Like many immigrant families, he notes, his parents took education seriously. His brother, now a property developer in Britain, went to UCLA; he went to Oxford, where he earned a bachelor's degree in philosophy, politics and economics, going on to the London School of Economics for a master's degree and earning his doctorate from Cornell University's department of development sociology .
"At home, we had nutritious food, mostly Indian food," he says. But soon, long working hours and busy schedules made convenience foods appealing. "Sometimes we ate in the car," he admits.
"When I explain to people outside the U.S. that 20 percent of American fast-food meals are eaten in cars, they are absolutely gobsmacked," Patel says. "They ask me, 'Is it because Americans love their cars so much?'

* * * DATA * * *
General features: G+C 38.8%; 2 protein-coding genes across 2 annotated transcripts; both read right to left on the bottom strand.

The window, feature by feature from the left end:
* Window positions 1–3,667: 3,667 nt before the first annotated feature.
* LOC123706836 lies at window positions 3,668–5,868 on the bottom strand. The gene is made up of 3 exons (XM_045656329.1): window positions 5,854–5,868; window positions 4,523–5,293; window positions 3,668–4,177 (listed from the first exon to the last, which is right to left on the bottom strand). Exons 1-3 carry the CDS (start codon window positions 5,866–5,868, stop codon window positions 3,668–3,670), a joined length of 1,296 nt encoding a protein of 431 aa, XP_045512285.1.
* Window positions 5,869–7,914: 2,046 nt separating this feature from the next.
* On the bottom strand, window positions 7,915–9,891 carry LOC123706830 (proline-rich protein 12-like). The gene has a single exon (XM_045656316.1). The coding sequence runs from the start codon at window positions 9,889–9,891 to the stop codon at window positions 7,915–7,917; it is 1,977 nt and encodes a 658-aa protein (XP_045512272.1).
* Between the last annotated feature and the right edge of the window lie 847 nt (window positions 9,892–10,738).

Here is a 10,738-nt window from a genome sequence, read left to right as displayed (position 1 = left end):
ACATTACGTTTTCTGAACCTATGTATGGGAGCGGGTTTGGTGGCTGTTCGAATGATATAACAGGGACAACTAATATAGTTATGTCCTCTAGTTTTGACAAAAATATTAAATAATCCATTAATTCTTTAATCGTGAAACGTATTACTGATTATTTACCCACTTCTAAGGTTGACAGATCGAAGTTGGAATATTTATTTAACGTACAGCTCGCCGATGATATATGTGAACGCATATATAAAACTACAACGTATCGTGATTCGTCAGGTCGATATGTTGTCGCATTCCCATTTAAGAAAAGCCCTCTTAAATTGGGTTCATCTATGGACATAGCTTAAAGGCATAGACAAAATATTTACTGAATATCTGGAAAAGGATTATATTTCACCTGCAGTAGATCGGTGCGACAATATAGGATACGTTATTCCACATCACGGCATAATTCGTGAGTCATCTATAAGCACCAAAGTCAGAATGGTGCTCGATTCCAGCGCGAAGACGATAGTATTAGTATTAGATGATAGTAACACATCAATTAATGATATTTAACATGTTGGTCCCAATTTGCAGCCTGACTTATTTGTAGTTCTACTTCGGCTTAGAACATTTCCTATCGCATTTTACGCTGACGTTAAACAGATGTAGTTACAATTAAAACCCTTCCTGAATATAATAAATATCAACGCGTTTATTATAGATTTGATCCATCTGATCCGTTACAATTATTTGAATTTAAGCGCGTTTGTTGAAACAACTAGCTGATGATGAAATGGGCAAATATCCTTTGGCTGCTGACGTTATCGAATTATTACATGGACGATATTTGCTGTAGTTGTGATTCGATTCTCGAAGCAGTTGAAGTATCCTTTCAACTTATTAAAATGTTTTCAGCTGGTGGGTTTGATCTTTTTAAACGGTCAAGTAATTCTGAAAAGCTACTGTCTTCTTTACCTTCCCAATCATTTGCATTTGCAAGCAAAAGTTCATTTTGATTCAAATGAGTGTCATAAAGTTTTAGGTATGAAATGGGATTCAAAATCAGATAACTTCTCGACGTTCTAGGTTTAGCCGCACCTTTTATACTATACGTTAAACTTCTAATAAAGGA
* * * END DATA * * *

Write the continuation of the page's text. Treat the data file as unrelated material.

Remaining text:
"I explain that Americans are working so hard in order to access the things people in other industrialized nations take for granted - health care, education, a pension, a living wage," he says. "And increasingly, communities of working people can't afford to live where they work. They're holding down two jobs - we shouldn't be surprised that people are forced to eat fast food in their cars."
--Raj Patel, author of Stuffed & Starved: The Hidden Battle for the World Food System
Thursday, May 22, 2008
Noted, with Previous Observations
Another example of neo-colonialism in America: